On the Telephone - Practice English with Dialogues

Man on the Telephone
Speaking on the Telephone. Dougal Waters / DigitalVision / Getty Images

Practice speaking on the telephone with these short telephone dialogues. Notice that certain phrases such as "I am..." are replaced with "This is..." introducing yourself in English.

Calling Someone at Work

Kenneth: Hello. This is Kenneth Beare. May I speak to Ms. Sunshine, please?

Receptionist: Hold the line a moment, I'll check if she is in her office.

Kenneth: Thank you.

Receptionist: (after a moment) Yes, Ms.

Sunshine is in. I'll put you through.

Ms. Sunshine: Hello, this is Ms. Sunshine. How can I help you?

Kenneth: Hello, my name is Kenneth Beare and I'm calling to enquire about the position advertised in Sunday's Times.

Ms. Sunshine: Yes, the position is still open. Could I have your name and number, please?

Receptionist: Certainly, My name is Kenneth Beare...

Leaving a Message

Fred: Hello. Could I speak to Jack Parkins, please?

Who's calling, please?

Fred: This is Fred Blinkingham. I'm a friend of Jack's.

Receptionist: Hold the line, please. I'll put your call through. (after a moment) - I'm afraid he's out at the moment. Can I take a message?

Fred:  Yes. Can you ask him to give me a call? My number is 345-8965

Receptionist: Could you repeat that, please?

Fred:  Certainly. That's 345-8965

Receptionist: OK. I'll make sure Mr. Parkins gets your message.

Fred: Thank you. Goodbye.

Receptionist: Goodbye.

Key Vocabulary

  • This is ...
  • May (Can, Could) I speak to...?
  • I'm calling ...
  • Hold the line a moment...
  • put someone through...
  • Who's calling...?
  • take a message
  • call, ring, phone

Note: On the telephone, use 'this is...' instead of 'I am'.

Telephone Tips

Speaking on the telephone can be a challenge to all students. There are many reasons for this:

  • There is no body language.
  • Students are often nervous when speaking on the phone.
  • People might speak quickly and be difficult to understand.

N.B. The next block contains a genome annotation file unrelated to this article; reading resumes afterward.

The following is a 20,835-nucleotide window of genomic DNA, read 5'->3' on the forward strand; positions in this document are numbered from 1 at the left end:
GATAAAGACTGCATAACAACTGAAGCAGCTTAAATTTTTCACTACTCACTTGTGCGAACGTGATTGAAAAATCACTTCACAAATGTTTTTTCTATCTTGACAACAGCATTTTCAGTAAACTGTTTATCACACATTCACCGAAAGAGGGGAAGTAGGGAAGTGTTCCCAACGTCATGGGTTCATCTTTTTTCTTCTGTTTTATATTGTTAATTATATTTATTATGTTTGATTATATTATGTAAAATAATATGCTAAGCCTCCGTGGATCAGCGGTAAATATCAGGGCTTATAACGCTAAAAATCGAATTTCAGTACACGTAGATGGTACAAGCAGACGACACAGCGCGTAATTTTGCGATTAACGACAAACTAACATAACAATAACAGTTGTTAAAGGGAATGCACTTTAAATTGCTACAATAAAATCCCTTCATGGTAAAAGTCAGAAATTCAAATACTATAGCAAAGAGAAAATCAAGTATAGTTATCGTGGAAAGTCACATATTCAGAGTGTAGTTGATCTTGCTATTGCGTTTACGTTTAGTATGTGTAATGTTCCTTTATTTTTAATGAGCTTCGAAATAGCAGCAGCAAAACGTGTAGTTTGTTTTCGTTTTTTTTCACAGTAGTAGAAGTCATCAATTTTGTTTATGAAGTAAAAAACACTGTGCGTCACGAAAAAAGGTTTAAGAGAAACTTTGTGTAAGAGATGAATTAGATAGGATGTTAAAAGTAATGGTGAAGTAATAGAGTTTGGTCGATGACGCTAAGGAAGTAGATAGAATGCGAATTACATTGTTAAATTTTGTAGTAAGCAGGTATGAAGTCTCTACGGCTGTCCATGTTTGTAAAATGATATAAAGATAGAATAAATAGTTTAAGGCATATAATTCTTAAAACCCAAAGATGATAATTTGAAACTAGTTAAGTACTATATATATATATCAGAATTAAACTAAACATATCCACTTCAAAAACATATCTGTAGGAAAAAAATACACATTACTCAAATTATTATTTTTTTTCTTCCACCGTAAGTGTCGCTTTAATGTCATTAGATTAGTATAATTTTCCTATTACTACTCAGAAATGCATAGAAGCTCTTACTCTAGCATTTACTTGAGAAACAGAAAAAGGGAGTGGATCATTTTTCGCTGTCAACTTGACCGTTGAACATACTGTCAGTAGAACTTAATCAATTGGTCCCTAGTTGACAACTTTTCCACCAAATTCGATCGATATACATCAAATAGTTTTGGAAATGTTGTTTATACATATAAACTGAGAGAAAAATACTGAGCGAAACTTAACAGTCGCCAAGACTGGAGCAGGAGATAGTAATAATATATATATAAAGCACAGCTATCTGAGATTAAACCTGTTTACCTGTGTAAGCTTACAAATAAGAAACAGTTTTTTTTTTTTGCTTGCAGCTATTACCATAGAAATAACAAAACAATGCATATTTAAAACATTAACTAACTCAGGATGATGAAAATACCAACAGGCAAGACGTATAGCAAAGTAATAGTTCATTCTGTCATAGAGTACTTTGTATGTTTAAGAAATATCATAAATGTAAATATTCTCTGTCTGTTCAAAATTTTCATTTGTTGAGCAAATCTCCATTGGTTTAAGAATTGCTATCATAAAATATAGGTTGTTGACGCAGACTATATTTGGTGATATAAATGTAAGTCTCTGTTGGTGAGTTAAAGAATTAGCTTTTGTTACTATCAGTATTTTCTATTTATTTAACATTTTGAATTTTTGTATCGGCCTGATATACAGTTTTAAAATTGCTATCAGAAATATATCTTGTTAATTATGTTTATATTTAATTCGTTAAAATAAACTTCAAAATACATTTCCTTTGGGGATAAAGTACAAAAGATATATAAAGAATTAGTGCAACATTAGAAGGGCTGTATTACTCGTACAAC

Ask the speaker to repeat names and numbers to make sure you get the right information. Repeating names and numbers will help slow speakers down.

Telephone Exercises

  1. Practice with Friends: Practice each dialogue with a friend or classmate a few times. Next, write your own telephone dialogues. Go into another room and use your smartphone to call your partner. Practice speaking on the phone ON THE PHONE, it will make future conversations with native speakers much easier!
  2. Call Local Businesses: The best way to get better is by practicing calling various stores or businesses. Write down a few notes on the information you would like to find out. Once you have your notes, you can call stores and feel more confident when you speak.
  3. Call Yourself: To practice leaving messages, call yourself and leave a message. Listen to the message to see if you can understand the words clearly. Play the recording for a native speaking friend to see if they understand the message you have left. 

More Intermediate Level Dialogues

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Your Citation
Beare, Kenneth. "On the Telephone - Practice English with Dialogues." ThoughtCo, Mar. 29, 2017, thoughtco.com/telephone-practice-english-with-dialogues-1211307. Beare, Kenneth. (2017, March 29). On the Telephone - Practice English with Dialogues. Retrieved from https://www.thoughtco.com/telephone-practice-english-with-dialogues-1211307 Beare, Kenneth. "On the Telephone - Practice English with Dialogues." ThoughtCo. https://www.thoughtco.com/telephone-practice-english-with-dialogues-1211307 (accessed May 22, 2018).